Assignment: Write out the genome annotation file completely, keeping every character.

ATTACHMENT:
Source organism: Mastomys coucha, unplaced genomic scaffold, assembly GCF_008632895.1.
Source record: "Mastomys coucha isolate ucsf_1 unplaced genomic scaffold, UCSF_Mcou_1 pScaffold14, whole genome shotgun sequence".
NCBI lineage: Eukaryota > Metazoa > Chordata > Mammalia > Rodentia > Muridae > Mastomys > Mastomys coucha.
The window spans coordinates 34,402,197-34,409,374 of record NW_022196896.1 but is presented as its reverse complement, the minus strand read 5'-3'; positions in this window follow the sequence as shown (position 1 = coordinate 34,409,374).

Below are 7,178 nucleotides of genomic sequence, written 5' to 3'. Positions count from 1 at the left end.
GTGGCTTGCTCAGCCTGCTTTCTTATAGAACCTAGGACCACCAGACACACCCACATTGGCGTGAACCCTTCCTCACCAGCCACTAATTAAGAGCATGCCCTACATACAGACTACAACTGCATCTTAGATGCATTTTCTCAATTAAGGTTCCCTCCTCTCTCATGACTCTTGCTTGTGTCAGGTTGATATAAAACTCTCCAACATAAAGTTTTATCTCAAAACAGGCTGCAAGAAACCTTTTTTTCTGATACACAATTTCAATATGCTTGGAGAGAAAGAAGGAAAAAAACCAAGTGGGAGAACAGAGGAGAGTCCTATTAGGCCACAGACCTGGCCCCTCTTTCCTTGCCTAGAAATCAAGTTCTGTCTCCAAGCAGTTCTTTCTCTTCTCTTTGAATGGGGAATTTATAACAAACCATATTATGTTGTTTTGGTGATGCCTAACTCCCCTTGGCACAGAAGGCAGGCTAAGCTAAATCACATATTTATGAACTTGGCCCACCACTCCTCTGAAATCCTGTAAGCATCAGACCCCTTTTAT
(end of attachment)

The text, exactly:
Source organism: Mastomys coucha, unplaced genomic scaffold, assembly GCF_008632895.1.
Source record: "Mastomys coucha isolate ucsf_1 unplaced genomic scaffold, UCSF_Mcou_1 pScaffold14, whole genome shotgun sequence".
NCBI lineage: Eukaryota > Metazoa > Chordata > Mammalia > Rodentia > Muridae > Mastomys > Mastomys coucha.
The window spans coordinates 34,402,197-34,409,374 of record NW_022196896.1 but is presented as its reverse complement, the minus strand read 5'-3'; positions in this window follow the sequence as shown (position 1 = coordinate 34,409,374).

Below are 7,178 nucleotides of genomic sequence, written 5' to 3'. Positions count from 1 at the left end.
GTGGCTTGCTCAGCCTGCTTTCTTATAGAACCTAGGACCACCAGACACACCCACATTGGCGTGAACCCTTCCTCACCAGCCACTAATTAAGAGCATGCCCTACATACAGACTACAACTGCATCTTAGATGCATTTTCTCAATTAAGGTTCCCTCCTCTCTCATGACTCTTGCTTGTGTCAGGTTGATATAAAACTCTCCAACATAAAGTTTTATCTCAAAACAGGCTGCAAGAAACCTTTTTTTCTGATACACAATTTCAATATGCTTGGAGAGAAAGAAGGAAAAAAACCAAGTGGGAGAACAGAGGAGAGTCCTATTAGGCCACAGACCTGGCCCCTCTTTCCTTGCCTAGAAATCAAGTTCTGTCTCCAAGCAGTTCTTTCTCTTCTCTTTGAATGGGGAATTTATAACAAACCATATTATGTTGTTTTGGTGATGCCTAACTCCCCTTGGCACAGAAGGCAGGCTAAGCTAAATCACATATTTATGAACTTGGCCCACCACTCCTCTGAAATCCTGTAAGCATCAGACCCCTTTTAT